Thursday, February 19, 2015

Minnesota Rising Story Lab: A recap in reading recommendations

The Minnesota Rising Story Lab: Our Story, Our Future on "Recognizing and Valuing Diversity" took place on Thursday, February 5th at Hamline University Minneapolis. Participants came from a variety of sectors, including: city and state government, nonprofit organizations, business development consulting, and arts and culture.

Introducing themselves, their interest in coming together to explore issues of race and privilege, and their favorite books, we generated a healthy list of reading recommendations (thoughtfully compiled by Angie Hugen) which can be found at the bottom of this post.

As captured on the flipchart notes below in words and images, participants then reflected on the value of stories to define and communicate who we are, as well as to connect with others whose stories may be different than our own.

One attendee commented on the theme of unity, sharing that despite our differences, we also have commonalities. "We share things: we all blink; all have beating hearts."

Considering the importance of ensuring that multiple experiences, perspectives, and identities are heard on the individual and systemic level, participants indicated it was important to recognize privilege, question singular views, and create safe places to share and listen openly.

Individual: The word dialectic means that two things can be true simultaneously. Just because one perspective is viewed as right doesn't mean that the other perspective is wrong. If we can hear each other's stories and think of it as a dialectic, it allows for validation of all feelings and emotions, which is the foundation from which you can begin to engage in frank, difficult, and transformative conversation and work.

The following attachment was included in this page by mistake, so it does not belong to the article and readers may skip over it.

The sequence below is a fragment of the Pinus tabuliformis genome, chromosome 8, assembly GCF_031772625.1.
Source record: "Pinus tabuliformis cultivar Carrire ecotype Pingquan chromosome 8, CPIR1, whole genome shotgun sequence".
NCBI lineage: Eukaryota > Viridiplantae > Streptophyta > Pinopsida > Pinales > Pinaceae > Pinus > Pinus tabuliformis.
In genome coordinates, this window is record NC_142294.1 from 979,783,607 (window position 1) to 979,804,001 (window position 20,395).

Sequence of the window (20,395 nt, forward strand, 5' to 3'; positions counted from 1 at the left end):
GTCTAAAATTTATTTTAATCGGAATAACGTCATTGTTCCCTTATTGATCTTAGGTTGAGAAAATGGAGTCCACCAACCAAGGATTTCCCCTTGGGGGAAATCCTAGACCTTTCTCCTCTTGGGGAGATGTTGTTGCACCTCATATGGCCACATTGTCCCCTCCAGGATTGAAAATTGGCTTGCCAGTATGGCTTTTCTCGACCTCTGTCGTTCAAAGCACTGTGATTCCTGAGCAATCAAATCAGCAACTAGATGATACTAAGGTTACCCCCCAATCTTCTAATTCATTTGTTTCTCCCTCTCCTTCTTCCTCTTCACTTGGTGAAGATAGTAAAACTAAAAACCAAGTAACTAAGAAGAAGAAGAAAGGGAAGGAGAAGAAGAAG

Systemic: Be aware of implicit bias, in the workplace, and elsewhere. Recognize that today's race-based disparities are the legacies of economic and policy structures and practices historically privileging white Americans over other groups, particularly African Americans. Reading recommendations:
At the conclusion of the morning, participants reported out about new insights and their (re)new(ed) commitments to crafting and sharing their and Minnesota's story in effort to initiate vulnerability, bridge gaps, and strengthen our shared narrative by including previously missing perspectives.


Additional Resources

  • Minnesota Humanities Center
    • Absent Narratives
    • Veterans Voices
    • Reading Together Project
  • Lee and Low Books
    • Independent publisher of multicultural literature for young readers.
Upcoming Events
Favorite Books
  • Candide by Voltaire  (Free eBook on Amazon)
  • Anne of Green Gables by Lucy Maud Montgomery  ($.99 eBook on Amazon)
  • The Ocean at the End of the Lane & The Graveyard Book by Neil Gaiman  (under $7 eBooks on Amazon)
  • Jim the Boy by Tony Earley  ($9.99 eBook on Amazon)
  • Your Blues Ain't Like Mine by Bebe Moore Campbell  ($7.99 paperback on Amazon)
  • Hinds Feet on High Places by Hannah Hurnard  ($1.99 eBook on Amazon)
  •  The House on Mango Street by Sandra Cisneros  ($5.99 eBook on Amazon)
  • Tortoise & Hare fable by Play Tales ($.99 eBook on Amazon)
  •  The Hunger Games trilogy & Gregor the Overlander (5 books series) by Suzanne Collins  ($17.99 series eBook on Amazon)
  • We the Living by Ayn Rand ($5.99 eBook on Amazon)
  • Uncle Wiggily's Adventures by Howard Roger Garis (Free eBook on Amazon)
  • Pillars of the Earth by Ken Follet ($4.99 eBook on Amazon + 980 pages long!)
  • The Bible  (Many Free eBook versions on Amazon)
  • Makes Me Wanna Holler by Nathan McCall  ($9.99 eBook on Amazon)
  • Talking to the Ground & Cities of Gold by Douglas Preston ($5.99+ in Hardcover only)
  • The Golly Sisters series by Betsey Cromar Byars ($3.99 paperback only)
  • Unbroken by Lauren Hillenbrand ($4.99 eBook on Amazon)

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